Results and discussion
The detailed mechanistic model of the UPR
In this context, we focus on the cases of unmitigated ER stress, where the response mechanisms such as chaperone-assisted protein folding and ER-associated degradation (ERAD) are ineffective in reducing the amount or the rate of accumulation of UFP in the ER. Disconnecting the activation of the UPR from the response it generates emphasises the association between inputs and outputs, and therefore, permits an improved understanding of the decision mechanism. This way, we untangle the types and strengths of possible UPR outcomes — either of adaptive or maladaptive character — in response to a certain level of UFP.
The majority of the parameter values used in the model have not been measured experimentally. In addition, the data available from experimental studies on mammalian systems are not complete or sufficiently time-resolved making collective parameter inference a non-trivial task. We approach this problem with the aim of obtaining biologically plausible and testable predictions of qualitative behaviour. Rather than inferring a narrow range of parameter values, we aim to analyse a wide range of the parameter space. In accordance with this objective, we employ arbitrary units of time and concentration, atu and acu respectively, for the species and parameters of the model, and unless indicated otherwise we use them in the main and supplementary figures. Further studies designed to calibrate the model with experimental data for fine-tuned quantitative predictions will surely replace these with their canonical analogues.
In order to ease the analysis and circumvent the complexity, we investigate the system in four distinct modules. We perform bifurcation analyses for various parameters, investigate alternative models — testing the simplified versions where possible — and then, present the complete picture for which we verify the predictions with regards to experimental observations from literature. We present the modules in this section, and the analysis of the complete model in the following sections.
The receptor activation module
There are three main hypotheses for the activation of IRE1 in yeast: BiP binds to IRE1 monomers and prevents them from activation (no need for direct involvement of UFP), UFP binds directly to IRE1 and facilitates the activation (no need for direct involvement of BiP), or both BiP and UFP are involved in the activation . A detailed mechanistic model developed by Pincus et al. demonstrated that a mixture of both BiP and UFP regulation might come into effect in the activation of yeast IRE1 . However, based on the differences in sequence between the luminal parts of yeast IRE1 and mammalian IRE1 α, the differences in their structure [16, 17], and their differential abilities to prevent unfolded protein aggregation [18, 19], we model the activation of the mammalian IRE1 α as dependent only on BiP. Compared to the mammalian IRE1 α, PERK has a closer evolutionary relationship to the yeast IRE1 . Among the receptors, ATF6 is the least well-known with regards to the mechanism of its activation. Based on the accumulated evidence, we assume that BiP sequesters ATF6 while the unbound ATF6 is transported to the Golgi body without being oligomerised or phosphorylated .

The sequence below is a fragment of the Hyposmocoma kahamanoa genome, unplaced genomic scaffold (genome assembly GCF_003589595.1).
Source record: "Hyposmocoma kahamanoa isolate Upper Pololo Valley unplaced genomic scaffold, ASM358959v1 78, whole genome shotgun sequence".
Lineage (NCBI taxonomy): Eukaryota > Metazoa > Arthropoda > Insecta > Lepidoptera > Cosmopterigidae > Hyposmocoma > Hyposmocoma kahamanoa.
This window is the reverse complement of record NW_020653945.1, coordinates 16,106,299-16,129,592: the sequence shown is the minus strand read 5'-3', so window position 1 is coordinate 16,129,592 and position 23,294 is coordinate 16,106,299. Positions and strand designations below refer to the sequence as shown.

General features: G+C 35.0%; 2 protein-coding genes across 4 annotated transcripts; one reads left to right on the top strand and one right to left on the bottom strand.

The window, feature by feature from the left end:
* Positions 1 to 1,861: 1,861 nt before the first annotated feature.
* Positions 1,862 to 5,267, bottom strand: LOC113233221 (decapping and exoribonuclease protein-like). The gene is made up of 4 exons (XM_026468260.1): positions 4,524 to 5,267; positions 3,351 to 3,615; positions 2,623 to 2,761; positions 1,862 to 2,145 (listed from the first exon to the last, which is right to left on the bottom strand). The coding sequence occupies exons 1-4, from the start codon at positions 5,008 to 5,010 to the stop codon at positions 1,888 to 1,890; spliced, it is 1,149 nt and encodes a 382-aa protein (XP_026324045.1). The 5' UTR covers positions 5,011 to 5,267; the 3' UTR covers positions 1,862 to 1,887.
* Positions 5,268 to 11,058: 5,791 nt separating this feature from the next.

It has been experimentally observed that the activation of IRE1 and PERK follow a steep response curve, and the process is highly cooperative [16, 21, 23–25]. Using a high association rate for the interactions of BiP, UFP and the membrane receptors, and also increasing the cooperativity of receptor activation, we demonstrate that it is possible to achieve rapid activation in response to UFP without its direct involvement (the grey dashed curve in Figure 3). In this case, the predicted activation dynamics includes a transient initial lag-phase as a result of cooperative binding, and the outcome is independent of direct UFP binding to the receptor. The effects of various parameter combinations can be seen in Additional file 1: Figures S2(a and b).
As a result, the model demonstrates a steep response curve with a brief lag-phase complying with experimental observations with the help of receptor association, k f , and cooperativity, n, parameters without strictly requiring the direct involvement of UFP. Since there is not enough data in the literature to justify, mechanistically, the direct involvement of UFP in receptor activation, we assume, in this context, the standard activation model without UFP involvement.
The IRE1 α branch
Cleaved ATF6 is a transcription factor, which regulates the expression of both XBP1 and BiP [28, 29], imposing external regulation to the IRE1 α branch. We observe that external regulation of BiP is primarily effective in elevating its basal levels for weak or no stress conditions. Since more BiP is available for concealing UFP, activation of the module is delayed, and we see an elongated initial lag-phase in Figure 5 (dotted curve). External regulation of XBP1, on the other hand, elevates the maximal BiP levels — higher plateau seen in Figure 5, dashed curve — allowing for the management of more severe stress conditions. However, there is an upper limit to BiP production, and the model suggests that external regulation on the IRE1 α branch is effective only to bring the folding capacity up to this limit (Additional file 1: Figure S3).
The ATF6 branch
ATF6 has two isoforms, α and β, with different stabilities and activities . For simplicity, we combine the two isoforms into a single entity, named conveniently as ATF6. We assume that the parameters controlling the attributes, e.g. synthesis and degradation rates, of ATF6 and its cleaved form are similar to those of IRE1 α. Tuning the remaining parameters, we match the basal ATF6 concentration approximately to that of IRE1 α. We set the rate of protein cleavage much higher than the rate of transfer in order to discriminate fast enzymatic reactions with slow membrane remodelling in consistency with the rest of the model. The ATF6 branch with its parameters configured accordingly can be seen in Additional file 1: Text 1.3.